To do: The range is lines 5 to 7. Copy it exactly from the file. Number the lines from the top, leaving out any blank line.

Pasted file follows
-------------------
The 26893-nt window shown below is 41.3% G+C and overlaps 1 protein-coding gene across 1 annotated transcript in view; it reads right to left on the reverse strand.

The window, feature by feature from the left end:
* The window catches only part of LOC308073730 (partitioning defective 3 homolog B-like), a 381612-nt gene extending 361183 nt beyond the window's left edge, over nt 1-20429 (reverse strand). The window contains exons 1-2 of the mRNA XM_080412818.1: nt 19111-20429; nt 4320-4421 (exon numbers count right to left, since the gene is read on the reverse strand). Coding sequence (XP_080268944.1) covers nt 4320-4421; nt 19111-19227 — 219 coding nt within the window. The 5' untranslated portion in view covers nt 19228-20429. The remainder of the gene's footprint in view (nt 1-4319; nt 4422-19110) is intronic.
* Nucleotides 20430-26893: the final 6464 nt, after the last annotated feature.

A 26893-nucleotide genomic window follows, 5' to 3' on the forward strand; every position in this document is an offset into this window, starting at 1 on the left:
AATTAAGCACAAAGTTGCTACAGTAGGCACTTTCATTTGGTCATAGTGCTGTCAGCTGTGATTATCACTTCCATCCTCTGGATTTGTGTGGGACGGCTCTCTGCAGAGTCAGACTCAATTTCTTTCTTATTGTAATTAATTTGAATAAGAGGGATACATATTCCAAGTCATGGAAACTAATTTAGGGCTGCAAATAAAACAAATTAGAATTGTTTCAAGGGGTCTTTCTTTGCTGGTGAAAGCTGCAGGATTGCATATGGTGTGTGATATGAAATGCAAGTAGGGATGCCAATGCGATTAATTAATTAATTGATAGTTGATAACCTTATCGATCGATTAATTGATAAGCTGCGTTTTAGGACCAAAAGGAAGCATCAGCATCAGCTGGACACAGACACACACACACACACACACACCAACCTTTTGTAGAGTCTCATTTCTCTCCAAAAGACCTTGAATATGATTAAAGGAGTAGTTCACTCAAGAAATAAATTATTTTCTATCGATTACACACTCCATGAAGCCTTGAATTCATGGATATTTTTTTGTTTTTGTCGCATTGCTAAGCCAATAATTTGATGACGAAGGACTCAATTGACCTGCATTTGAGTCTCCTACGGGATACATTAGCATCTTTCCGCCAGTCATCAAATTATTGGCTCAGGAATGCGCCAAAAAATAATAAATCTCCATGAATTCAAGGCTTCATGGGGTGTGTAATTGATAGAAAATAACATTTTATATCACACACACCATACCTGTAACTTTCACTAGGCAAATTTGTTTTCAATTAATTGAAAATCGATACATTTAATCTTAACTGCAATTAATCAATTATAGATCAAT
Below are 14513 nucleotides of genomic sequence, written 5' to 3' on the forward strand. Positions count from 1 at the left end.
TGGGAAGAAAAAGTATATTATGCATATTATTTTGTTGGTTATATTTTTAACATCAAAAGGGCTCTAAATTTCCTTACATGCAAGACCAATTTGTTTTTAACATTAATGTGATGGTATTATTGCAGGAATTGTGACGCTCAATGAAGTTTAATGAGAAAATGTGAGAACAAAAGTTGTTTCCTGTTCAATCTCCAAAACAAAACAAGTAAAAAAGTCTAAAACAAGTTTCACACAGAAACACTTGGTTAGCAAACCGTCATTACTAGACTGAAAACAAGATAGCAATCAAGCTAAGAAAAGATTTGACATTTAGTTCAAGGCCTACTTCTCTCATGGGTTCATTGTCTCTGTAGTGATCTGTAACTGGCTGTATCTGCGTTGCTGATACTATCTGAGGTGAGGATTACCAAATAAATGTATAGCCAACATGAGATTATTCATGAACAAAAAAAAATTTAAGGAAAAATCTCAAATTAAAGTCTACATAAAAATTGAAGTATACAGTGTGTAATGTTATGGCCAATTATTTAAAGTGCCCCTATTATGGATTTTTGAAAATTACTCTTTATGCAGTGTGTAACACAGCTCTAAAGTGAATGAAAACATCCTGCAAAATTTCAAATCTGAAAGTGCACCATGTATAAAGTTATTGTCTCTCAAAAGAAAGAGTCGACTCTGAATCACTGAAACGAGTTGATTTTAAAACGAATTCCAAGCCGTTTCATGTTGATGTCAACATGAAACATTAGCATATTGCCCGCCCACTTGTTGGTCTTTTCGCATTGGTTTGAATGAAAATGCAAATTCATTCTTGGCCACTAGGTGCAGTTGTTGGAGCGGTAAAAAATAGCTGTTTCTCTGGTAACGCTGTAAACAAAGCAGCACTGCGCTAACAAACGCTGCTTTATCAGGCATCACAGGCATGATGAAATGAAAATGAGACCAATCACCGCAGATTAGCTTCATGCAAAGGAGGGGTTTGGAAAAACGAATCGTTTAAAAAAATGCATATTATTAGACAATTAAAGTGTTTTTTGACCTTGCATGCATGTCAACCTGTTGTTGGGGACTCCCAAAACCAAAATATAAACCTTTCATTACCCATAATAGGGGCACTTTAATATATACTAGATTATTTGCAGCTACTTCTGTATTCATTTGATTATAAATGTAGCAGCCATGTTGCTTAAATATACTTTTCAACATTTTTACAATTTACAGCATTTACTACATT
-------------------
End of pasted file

A 26893-nucleotide genomic window follows, 5' to 3' on the forward strand; every position in this document is an offset into this window, starting at 1 on the left:
AATTAAGCACAAAGTTGCTACAGTAGGCACTTTCATTTGGTCATAGTGCTGTCAGCTGTGATTATCACTTCCATCCTCTGGATTTGTGTGGGACGGCTCTCTGCAGAGTCAGACTCAATTTCTTTCTTATTGTAATTAATTTGAATAAGAGGGATACATATTCCAAGTCATGGAAACTAATTTAGGGCTGCAAATAAAACAAATTAGAATTGTTTCAAGGGGTCTTTCTTTGCTGGTGAAAGCTGCAGGATTGCATATGGTGTGTGATATGAAATGCAAGTAGGGATGCCAATGCGATTAATTAATTAATTGATAGTTGATAACCTTATCGATCGATTAATTGATAAGCTGCGTTTTAGGACCAAAAGGAAGCATCAGCATCAGCTGGACACAGACACACACACACACACACACACCAACCTTTTGTAGAGTCTCATTTCTCTCCAAAAGACCTTGAATATGATTAAAGGAGTAGTTCACTCAAGAAATAAATTATTTTCTATCGATTACACACTCCATGAAGCCTTGAATTCATGGATATTTTTTTGTTTTTGTCGCATTGCTAAGCCAATAATTTGATGACGAAGGACTCAATTGACCTGCATTTGAGTCTCCTACGGGATACATTAGCATCTTTCCGCCAGTCATCAAATTATTGGCTCAGGAATGCGCCAAAAAATAATAAATCTCCATGAATTCAAGGCTTCATGGGGTGTGTAATTGATAGAAAATAACATTTTATATCACACACACCATACCTGTAACTTTCACTAGGCAAATTTGTTTTCAATTAATTGAAAATCGATACATTTAATCTTAACTGCAATTAATCAATTATAGATCAAT
Below are 14513 nucleotides of genomic sequence, written 5' to 3' on the forward strand. Positions count from 1 at the left end.